Collection2 Future

Hello guys,

There has been lots of discussion pertaining to Collection2 and its future. I’m starting this thread to avoid derailing others.

There seems to be multiple directions to go for Collection2

  • Integration into Meteor core. Seems the biggest point to discuss IMO. Given recent discussion brought up by @storyteller @nachocodoner there’s a direction to merge critical community packages into the core and given that something like meteor-collection-hooks is being thought of to be merged into the core, why not Collection2? It’s a point worth of discussing yet I’m honestly fearful for so many reasons:

    • In a way this means Meteor doubles down on a single way to manage collections in Meteor
    • Bloats the core with additional package
    • Slows down the core team due to additional cost of maintenance
  • Integrate/Merge with Astronomy as mentioned here

  • Same as Astronomy but Mongoose instead. Why reinvent the wheel and waste tim? Mongoose is the biggest name in Nodejs realm when it comes to managing collections. And since @paulishca already made a proof of concept this makes it all the more easier to achieve.

  • Maintain the status quo and evolve independently. Probably the least chaotic decision. I bet lots of current uses would side with this one. We work on improving and maintaining Collection2 in line with community/Meteor needs providing the path of least resistance for current users and maintaining the best developer experience.
    I’m thinking the biggest next step for Collection2 is to rid it of the shackles of Simple Schema especially given the latest changes. In case you’re not in the loop. The NPM version of Simple Schema isn’t compatible with Meteor so @jkuester had to hard fork the package yet now this posses challenges for async changes.
    I’m deeply inspired by @jam recent work on jam:method. You’d be able to couple Collection2 with any validation library of your choice and I believe this’d be even more awesome if Autoform starts supporting bridges finally completing the trifecta Simple Schema, Collection2 & AutoForm.

I’m looking forward to hearing your opinion on this guys, cheers!


I think this should not be considered good for Meteor. There is a Mongoose package for Meteor now. Anyway with or without a package, Mongoose adoption is massive. If I could come to Meteor and use things that I already know, that would be a massive advantage.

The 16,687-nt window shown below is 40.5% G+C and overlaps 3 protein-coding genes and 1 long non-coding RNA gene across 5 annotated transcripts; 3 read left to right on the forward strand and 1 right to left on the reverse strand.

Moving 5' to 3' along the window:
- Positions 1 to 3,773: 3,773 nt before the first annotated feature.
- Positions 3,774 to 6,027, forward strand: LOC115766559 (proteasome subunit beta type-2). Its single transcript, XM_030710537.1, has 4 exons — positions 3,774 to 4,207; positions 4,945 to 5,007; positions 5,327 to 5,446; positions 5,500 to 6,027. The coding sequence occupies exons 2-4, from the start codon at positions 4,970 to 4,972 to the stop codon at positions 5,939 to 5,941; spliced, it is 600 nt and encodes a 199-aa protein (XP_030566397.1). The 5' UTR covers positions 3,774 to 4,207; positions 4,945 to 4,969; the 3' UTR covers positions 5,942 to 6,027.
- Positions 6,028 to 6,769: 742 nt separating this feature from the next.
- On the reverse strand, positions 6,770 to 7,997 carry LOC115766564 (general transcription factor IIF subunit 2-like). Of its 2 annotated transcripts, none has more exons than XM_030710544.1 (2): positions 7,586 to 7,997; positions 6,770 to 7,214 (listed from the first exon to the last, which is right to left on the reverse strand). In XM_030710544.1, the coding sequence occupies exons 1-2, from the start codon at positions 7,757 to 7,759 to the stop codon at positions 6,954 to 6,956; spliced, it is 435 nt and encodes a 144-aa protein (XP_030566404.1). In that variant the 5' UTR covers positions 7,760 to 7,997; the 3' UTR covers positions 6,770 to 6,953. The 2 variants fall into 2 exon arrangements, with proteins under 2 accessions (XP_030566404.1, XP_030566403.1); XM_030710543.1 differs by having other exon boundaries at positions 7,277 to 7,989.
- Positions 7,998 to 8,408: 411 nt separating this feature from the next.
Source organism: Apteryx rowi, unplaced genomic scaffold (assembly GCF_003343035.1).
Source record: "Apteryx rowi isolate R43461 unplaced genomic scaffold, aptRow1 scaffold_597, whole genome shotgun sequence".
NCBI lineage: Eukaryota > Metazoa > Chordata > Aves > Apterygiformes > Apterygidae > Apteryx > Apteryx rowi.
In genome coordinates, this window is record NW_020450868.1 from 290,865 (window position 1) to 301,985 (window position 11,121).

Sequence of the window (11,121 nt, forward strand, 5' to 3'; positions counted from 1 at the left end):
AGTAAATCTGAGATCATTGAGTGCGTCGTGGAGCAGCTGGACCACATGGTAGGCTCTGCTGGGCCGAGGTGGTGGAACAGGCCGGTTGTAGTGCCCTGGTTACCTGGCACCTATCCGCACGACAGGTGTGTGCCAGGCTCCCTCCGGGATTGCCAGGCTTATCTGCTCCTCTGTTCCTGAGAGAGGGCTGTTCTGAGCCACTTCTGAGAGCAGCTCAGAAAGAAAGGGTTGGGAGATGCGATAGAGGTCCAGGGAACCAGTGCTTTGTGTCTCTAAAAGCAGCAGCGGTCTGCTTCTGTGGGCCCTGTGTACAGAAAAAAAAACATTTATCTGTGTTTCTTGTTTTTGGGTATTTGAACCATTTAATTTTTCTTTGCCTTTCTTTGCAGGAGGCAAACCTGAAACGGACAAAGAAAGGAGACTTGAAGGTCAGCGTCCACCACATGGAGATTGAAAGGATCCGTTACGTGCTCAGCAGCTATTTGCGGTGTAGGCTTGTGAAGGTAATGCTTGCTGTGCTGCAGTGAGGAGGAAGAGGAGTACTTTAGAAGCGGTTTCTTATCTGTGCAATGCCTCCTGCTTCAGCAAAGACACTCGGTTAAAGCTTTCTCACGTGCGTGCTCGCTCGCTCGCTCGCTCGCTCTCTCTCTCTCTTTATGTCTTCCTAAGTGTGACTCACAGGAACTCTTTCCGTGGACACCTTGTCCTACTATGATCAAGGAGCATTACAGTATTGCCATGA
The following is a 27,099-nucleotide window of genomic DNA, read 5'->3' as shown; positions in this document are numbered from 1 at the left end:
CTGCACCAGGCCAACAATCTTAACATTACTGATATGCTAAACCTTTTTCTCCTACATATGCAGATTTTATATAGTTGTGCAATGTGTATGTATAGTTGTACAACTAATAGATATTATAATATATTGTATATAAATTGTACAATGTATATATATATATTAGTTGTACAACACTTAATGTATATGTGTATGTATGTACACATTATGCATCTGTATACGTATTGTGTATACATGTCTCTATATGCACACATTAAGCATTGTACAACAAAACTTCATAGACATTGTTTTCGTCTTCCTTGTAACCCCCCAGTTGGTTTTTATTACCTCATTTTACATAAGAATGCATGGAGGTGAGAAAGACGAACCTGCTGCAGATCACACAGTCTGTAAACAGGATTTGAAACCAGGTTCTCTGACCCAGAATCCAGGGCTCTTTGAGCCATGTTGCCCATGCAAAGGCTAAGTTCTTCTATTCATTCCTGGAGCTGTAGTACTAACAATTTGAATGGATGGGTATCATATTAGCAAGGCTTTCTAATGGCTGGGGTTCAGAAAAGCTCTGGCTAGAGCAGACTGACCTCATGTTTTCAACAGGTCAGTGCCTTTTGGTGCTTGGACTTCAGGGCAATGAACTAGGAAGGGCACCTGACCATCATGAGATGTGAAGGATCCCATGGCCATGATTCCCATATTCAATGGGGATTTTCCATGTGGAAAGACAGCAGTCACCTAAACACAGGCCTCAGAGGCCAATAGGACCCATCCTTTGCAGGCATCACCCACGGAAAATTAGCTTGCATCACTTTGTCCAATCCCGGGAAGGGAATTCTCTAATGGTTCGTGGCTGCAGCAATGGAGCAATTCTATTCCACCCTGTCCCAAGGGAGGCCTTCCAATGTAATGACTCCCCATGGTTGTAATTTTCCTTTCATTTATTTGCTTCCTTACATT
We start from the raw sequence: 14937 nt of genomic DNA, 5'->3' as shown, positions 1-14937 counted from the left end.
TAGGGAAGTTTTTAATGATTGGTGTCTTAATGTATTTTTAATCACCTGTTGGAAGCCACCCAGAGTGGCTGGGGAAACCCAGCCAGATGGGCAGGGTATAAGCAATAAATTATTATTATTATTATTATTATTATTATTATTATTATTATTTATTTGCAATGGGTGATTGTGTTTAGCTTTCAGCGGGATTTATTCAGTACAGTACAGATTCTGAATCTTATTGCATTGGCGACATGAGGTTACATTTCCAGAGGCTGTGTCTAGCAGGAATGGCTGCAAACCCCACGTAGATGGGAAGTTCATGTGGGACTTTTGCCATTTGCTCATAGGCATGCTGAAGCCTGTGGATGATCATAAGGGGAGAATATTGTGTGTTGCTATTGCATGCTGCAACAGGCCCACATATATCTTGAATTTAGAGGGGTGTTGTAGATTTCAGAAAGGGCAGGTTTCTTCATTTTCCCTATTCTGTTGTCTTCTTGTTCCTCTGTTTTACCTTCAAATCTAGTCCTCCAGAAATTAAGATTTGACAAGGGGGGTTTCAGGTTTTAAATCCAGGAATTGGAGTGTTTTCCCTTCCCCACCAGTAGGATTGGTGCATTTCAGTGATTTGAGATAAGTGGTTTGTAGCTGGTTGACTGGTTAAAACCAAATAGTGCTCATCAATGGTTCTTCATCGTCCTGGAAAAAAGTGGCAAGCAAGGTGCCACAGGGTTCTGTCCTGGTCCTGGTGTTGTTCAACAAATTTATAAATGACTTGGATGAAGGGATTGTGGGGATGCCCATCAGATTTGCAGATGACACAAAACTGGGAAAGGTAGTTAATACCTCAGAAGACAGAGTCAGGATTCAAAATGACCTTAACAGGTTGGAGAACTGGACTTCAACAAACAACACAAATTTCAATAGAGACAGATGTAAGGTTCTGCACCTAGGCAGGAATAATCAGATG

I wonder, if something can be added with meteor add package … why this focus to put everything into the core?! One guy, one day may come and say … hey guys here is the Collection Pink or 3 etc … and then we all want that into the core. I love Meteor because I can meteor add ... and I love it even more since i can npm install ...

Collection 2 has ever been a monkey patch. And any monkey patch that’s gone is a good thing. Same with collection hooks, collection extensions etc.

From what I see is maybe a use case for mixins with collections as we have with validated method?

Then you could choose what to use, mongoose, simple schema, zod, etc.


We make extensive use of Collection2 and it has been of tremendous help, but yes, it’s a relic of a bygone era. It was meant to make up for lack of schema enforcement in MongoDB.

MongoDB has had schema validation for years, now. Personally, I would suggest to do the minimum possible for a Collection2 migration to 3.0 and leave it at that.

I also like the Mongoose idea.

All valid points. I think we should investigate how we can hook into MongoDB schema validation. simple-schema has very similar structure like the JSON Schema that is being used in MongoDB. So for me, if possible, I would like to see collection2 move towards MognoDB schema and provide a nice communication layer between that and Meteor. Which I think would be a prototype on how it could then be implemented in the core (after all it is MongoDB functionality).
The approach for me here being to reduce the number of MCP maintained packages so that we can focus more on those that are more unique looking at the whole ecosystem or whose functionality can’t be slowly moved to their main technology like MongoDB. Alternative would be having more resources to put towards maintenance and development of these packages so that they can be much more (aka Astronomy path).

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Also, something that @alimgafar mentioned was that it might be better to run the schema validation on the app server before hitting DB (as that costs data transfer and then processing power on the database). Which is what collection2 is doing today.

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And at that point I’d like to point again to a solution using mixins so those who want to use Mongo’s built-in shema can use it or others who want to use something else on the server can use this.